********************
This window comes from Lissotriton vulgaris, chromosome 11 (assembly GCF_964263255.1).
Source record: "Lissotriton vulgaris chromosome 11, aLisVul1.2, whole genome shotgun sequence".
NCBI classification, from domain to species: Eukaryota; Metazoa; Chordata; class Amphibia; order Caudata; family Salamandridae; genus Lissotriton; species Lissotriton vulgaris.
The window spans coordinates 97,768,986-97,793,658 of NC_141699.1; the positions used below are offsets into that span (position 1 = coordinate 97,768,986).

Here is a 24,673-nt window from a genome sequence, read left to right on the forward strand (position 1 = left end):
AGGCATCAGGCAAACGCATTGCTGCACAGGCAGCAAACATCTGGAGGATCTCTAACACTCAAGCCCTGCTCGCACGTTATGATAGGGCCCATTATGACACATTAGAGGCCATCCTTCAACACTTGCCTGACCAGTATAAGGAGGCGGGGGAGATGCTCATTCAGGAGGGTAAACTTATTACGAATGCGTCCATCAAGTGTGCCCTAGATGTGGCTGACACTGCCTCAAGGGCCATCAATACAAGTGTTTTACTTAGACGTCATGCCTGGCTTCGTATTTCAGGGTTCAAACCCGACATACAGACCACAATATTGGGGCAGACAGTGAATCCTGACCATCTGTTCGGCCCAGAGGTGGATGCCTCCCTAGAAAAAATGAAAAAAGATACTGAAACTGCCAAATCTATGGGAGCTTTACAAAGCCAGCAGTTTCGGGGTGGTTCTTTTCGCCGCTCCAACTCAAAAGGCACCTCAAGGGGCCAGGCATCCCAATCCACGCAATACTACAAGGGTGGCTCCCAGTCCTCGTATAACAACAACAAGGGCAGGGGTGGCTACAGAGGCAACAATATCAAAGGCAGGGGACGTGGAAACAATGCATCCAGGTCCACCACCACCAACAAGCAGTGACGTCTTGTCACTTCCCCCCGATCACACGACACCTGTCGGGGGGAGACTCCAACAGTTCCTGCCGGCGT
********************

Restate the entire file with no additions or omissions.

This window comes from Lissotriton vulgaris, chromosome 11 (assembly GCF_964263255.1).
Source record: "Lissotriton vulgaris chromosome 11, aLisVul1.2, whole genome shotgun sequence".
NCBI classification, from domain to species: Eukaryota; Metazoa; Chordata; class Amphibia; order Caudata; family Salamandridae; genus Lissotriton; species Lissotriton vulgaris.
The window spans coordinates 97,768,986-97,793,658 of NC_141699.1; the positions used below are offsets into that span (position 1 = coordinate 97,768,986).

Here is a 24,673-nt window from a genome sequence, read left to right on the forward strand (position 1 = left end):
AGGCATCAGGCAAACGCATTGCTGCACAGGCAGCAAACATCTGGAGGATCTCTAACACTCAAGCCCTGCTCGCACGTTATGATAGGGCCCATTATGACACATTAGAGGCCATCCTTCAACACTTGCCTGACCAGTATAAGGAGGCGGGGGAGATGCTCATTCAGGAGGGTAAACTTATTACGAATGCGTCCATCAAGTGTGCCCTAGATGTGGCTGACACTGCCTCAAGGGCCATCAATACAAGTGTTTTACTTAGACGTCATGCCTGGCTTCGTATTTCAGGGTTCAAACCCGACATACAGACCACAATATTGGGGCAGACAGTGAATCCTGACCATCTGTTCGGCCCAGAGGTGGATGCCTCCCTAGAAAAAATGAAAAAAGATACTGAAACTGCCAAATCTATGGGAGCTTTACAAAGCCAGCAGTTTCGGGGTGGTTCTTTTCGCCGCTCCAACTCAAAAGGCACCTCAAGGGGCCAGGCATCCCAATCCACGCAATACTACAAGGGTGGCTCCCAGTCCTCGTATAACAACAACAAGGGCAGGGGTGGCTACAGAGGCAACAATATCAAAGGCAGGGGACGTGGAAACAATGCATCCAGGTCCACCACCACCAACAAGCAGTGACGTCTTGTCACTTCCCCCCGATCACACGACACCTGTCGGGGGGAGACTCCAACAGTTCCTGCCGGCGT